The Impact of Galaxy Environment on the X-ray AGN Fraction

Daryl Haggard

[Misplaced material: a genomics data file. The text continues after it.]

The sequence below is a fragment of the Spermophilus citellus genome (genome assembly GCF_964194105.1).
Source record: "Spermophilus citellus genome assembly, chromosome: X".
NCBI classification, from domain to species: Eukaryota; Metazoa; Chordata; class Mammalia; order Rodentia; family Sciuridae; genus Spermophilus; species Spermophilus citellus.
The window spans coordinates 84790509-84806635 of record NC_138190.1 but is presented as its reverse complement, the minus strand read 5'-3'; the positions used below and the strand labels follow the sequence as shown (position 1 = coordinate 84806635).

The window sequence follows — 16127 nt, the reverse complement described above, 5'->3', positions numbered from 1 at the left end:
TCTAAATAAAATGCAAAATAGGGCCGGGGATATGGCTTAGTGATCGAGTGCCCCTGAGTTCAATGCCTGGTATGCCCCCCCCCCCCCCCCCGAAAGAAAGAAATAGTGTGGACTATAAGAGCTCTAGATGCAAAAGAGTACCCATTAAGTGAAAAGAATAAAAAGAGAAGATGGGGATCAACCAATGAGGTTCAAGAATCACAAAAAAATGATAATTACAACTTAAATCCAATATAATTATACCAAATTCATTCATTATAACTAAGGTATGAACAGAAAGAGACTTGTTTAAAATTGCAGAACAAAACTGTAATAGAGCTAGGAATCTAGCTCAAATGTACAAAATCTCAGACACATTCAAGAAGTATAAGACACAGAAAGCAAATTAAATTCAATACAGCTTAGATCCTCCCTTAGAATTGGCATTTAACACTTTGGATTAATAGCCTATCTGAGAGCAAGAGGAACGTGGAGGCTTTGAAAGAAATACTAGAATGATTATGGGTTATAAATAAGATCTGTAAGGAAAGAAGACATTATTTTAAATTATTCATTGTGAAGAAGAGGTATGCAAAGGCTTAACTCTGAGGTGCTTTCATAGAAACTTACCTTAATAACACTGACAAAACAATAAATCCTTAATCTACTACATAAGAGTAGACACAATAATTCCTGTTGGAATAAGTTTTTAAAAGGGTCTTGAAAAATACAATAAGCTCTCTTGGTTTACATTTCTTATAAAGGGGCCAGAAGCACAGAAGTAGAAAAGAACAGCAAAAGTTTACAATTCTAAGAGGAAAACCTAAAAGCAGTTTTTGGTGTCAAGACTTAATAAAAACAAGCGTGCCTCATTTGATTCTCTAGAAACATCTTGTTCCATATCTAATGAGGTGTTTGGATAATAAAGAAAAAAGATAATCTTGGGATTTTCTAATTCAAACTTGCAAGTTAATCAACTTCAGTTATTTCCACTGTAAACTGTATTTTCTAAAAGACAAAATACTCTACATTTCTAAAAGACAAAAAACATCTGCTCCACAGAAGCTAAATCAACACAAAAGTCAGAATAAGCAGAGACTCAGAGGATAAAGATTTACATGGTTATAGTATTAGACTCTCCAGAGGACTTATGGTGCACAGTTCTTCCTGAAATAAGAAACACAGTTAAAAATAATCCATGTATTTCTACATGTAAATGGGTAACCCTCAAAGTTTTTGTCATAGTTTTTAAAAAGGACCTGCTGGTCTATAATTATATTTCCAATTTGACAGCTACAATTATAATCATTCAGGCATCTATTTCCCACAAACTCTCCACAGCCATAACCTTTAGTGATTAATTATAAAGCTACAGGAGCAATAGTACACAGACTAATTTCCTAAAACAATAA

Galaxy formation models must reproduce the AGN fraction as a function of host color and environment. To date, AGN surveys based on optical spectroscopic classification are inconclusive, e.g. some find no environmental dependence while others find a trend similar to starformation rate when selecting by luminosity, and optical emission line classification can falter for AGN at z > 0.4. X-ray selection, with no such limitation, yields greater completeness for AGN than even deep optical spectroscopy, and is much less biased against intrinsic absorption. Here we use a unique sample from the SDSS and the Chandra Multiwavelength Project (ChaMP) to determine the X-ray AGN fraction (log Lx > 42) as a function of local galaxy environment (Bayesian 10th nearest neighbor density). For each X-ray-detected galaxy in the Haggard et al. (2010) ChaMP/SDSS sample we define a control sample of SDSS galaxies with statistically equivalent stellar mass and redshift in order to quantify the relative over- or under-density of AGN environments and to quantify the relationships between star formation, accretion, and environment. Our sample includes ~1600 X-ray detections and over 10^5 SDSS galaxies with Chandra X-ray luminosity limits and thus represents the widest (~20 sq.deg), most uniform study of AGN activity as a function of galaxy environment to-date.